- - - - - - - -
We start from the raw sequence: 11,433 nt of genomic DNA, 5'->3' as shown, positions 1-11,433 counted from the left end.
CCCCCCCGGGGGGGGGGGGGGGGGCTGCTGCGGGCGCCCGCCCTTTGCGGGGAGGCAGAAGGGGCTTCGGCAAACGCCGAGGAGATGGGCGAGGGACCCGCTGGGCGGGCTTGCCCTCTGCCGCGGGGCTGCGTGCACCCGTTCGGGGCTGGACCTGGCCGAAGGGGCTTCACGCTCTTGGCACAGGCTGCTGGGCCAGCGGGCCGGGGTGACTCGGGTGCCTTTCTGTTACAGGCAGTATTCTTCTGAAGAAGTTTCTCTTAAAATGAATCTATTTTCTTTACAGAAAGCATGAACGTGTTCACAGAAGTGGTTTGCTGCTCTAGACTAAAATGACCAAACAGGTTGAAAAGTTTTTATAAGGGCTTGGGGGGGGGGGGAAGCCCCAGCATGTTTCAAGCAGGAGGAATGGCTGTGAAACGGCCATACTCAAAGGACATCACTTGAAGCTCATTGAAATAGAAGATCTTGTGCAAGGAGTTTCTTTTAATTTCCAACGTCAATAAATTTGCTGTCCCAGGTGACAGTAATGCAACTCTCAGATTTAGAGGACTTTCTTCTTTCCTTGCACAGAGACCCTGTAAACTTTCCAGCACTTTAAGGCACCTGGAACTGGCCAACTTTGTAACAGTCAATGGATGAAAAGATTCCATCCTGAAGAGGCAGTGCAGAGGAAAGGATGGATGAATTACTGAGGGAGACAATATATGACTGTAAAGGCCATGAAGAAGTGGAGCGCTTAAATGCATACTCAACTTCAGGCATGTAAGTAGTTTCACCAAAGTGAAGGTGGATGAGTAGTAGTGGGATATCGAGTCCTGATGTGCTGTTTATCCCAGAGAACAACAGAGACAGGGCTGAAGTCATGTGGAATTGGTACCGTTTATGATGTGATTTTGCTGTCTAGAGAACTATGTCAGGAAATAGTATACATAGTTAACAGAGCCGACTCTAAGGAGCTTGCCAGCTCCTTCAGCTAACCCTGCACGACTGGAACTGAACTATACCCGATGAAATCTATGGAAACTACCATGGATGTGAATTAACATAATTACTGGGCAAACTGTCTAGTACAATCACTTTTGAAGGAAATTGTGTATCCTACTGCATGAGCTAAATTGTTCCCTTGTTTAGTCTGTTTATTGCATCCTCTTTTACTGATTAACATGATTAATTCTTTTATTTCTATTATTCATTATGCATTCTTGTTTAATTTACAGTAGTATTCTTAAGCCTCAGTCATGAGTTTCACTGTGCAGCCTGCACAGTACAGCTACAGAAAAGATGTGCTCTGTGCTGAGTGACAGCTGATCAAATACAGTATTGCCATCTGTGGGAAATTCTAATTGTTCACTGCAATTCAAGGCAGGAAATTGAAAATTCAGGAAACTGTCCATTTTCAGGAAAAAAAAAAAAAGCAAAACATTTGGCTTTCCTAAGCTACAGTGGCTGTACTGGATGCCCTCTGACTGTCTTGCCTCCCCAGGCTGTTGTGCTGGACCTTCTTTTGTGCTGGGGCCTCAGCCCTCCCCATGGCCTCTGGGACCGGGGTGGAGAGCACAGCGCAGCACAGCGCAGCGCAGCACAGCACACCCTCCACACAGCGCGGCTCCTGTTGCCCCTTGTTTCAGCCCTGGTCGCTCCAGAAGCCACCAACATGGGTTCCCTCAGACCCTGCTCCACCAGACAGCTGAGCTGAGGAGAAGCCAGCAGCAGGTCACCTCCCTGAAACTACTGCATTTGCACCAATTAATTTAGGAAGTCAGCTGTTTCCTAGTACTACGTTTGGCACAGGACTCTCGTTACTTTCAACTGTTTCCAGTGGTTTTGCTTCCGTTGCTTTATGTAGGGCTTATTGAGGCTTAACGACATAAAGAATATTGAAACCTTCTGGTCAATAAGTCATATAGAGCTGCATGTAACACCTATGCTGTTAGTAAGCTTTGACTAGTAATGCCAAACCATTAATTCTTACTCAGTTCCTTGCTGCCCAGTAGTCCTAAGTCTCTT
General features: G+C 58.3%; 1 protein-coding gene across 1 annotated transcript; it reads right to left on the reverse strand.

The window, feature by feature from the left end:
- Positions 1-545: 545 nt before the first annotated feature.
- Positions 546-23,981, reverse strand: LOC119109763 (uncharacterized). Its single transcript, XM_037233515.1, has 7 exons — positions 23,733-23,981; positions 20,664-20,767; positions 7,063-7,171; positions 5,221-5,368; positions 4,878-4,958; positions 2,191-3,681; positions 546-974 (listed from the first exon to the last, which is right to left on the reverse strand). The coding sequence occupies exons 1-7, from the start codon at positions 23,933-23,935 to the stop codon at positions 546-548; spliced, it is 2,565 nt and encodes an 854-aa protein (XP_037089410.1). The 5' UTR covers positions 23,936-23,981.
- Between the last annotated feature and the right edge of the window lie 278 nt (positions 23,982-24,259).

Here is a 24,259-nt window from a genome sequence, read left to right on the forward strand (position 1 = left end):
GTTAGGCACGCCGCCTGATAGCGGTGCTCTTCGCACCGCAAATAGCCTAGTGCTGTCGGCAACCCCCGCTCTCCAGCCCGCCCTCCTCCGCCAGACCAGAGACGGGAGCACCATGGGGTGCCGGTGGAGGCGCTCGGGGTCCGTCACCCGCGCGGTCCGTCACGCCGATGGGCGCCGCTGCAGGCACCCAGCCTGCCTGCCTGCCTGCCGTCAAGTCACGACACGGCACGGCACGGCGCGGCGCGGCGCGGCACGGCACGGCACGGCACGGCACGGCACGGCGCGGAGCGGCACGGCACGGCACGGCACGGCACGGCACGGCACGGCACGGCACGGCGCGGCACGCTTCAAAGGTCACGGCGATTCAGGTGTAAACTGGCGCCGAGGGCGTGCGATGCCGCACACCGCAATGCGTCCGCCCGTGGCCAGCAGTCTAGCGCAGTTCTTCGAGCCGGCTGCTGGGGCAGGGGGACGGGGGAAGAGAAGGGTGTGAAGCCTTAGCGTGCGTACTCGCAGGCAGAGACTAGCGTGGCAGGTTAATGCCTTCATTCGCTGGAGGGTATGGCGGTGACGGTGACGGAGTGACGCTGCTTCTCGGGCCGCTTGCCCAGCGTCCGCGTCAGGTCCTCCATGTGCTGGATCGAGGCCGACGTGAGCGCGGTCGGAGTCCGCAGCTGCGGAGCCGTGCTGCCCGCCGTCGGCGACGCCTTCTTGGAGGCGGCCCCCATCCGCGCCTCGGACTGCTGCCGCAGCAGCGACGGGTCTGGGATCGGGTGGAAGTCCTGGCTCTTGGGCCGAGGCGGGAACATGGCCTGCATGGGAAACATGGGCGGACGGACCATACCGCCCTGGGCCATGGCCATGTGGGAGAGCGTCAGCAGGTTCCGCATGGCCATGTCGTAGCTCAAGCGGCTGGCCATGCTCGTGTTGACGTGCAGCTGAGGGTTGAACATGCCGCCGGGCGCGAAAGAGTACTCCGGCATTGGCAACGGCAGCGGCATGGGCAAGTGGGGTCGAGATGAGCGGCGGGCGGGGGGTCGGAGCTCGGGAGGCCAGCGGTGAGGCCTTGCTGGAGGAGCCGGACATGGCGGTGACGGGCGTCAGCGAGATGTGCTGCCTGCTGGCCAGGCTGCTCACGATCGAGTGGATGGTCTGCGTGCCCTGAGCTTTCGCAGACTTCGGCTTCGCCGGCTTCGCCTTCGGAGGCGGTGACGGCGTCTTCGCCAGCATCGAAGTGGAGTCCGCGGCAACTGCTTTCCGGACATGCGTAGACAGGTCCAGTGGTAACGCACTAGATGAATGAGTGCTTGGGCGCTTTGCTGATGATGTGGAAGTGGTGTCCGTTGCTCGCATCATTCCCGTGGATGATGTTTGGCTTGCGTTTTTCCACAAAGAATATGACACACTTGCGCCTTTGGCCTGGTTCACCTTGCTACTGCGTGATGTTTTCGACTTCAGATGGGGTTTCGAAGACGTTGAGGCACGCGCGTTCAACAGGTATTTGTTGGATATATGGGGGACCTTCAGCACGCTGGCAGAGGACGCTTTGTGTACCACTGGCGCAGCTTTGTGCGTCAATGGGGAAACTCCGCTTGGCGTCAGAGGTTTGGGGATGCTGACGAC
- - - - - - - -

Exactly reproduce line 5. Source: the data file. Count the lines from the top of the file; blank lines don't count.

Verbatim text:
- Positions 1-545: 545 nt before the first annotated feature.